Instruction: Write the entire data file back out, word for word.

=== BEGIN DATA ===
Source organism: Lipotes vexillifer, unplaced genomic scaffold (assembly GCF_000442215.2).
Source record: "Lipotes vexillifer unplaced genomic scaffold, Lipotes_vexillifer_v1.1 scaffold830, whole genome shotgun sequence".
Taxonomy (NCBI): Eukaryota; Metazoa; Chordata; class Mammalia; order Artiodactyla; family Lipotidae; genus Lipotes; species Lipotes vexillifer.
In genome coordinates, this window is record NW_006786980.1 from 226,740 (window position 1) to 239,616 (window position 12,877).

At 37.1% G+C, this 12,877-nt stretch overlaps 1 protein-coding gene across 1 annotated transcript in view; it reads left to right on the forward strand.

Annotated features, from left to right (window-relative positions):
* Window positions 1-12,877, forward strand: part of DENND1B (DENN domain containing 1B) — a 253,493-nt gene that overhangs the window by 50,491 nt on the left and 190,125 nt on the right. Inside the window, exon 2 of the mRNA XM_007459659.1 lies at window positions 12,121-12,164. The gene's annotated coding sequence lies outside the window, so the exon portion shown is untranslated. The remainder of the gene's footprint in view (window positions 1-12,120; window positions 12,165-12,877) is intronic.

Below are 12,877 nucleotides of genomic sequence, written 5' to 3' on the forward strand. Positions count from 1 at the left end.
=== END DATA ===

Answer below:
Source organism: Lipotes vexillifer, unplaced genomic scaffold (assembly GCF_000442215.2).
Source record: "Lipotes vexillifer unplaced genomic scaffold, Lipotes_vexillifer_v1.1 scaffold830, whole genome shotgun sequence".
Taxonomy (NCBI): Eukaryota; Metazoa; Chordata; class Mammalia; order Artiodactyla; family Lipotidae; genus Lipotes; species Lipotes vexillifer.
In genome coordinates, this window is record NW_006786980.1 from 226,740 (window position 1) to 239,616 (window position 12,877).

At 37.1% G+C, this 12,877-nt stretch overlaps 1 protein-coding gene across 1 annotated transcript in view; it reads left to right on the forward strand.

Annotated features, from left to right (window-relative positions):
* Window positions 1-12,877, forward strand: part of DENND1B (DENN domain containing 1B) — a 253,493-nt gene that overhangs the window by 50,491 nt on the left and 190,125 nt on the right. Inside the window, exon 2 of the mRNA XM_007459659.1 lies at window positions 12,121-12,164. The gene's annotated coding sequence lies outside the window, so the exon portion shown is untranslated. The remainder of the gene's footprint in view (window positions 1-12,120; window positions 12,165-12,877) is intronic.

Below are 12,877 nucleotides of genomic sequence, written 5' to 3' on the forward strand. Positions count from 1 at the left end.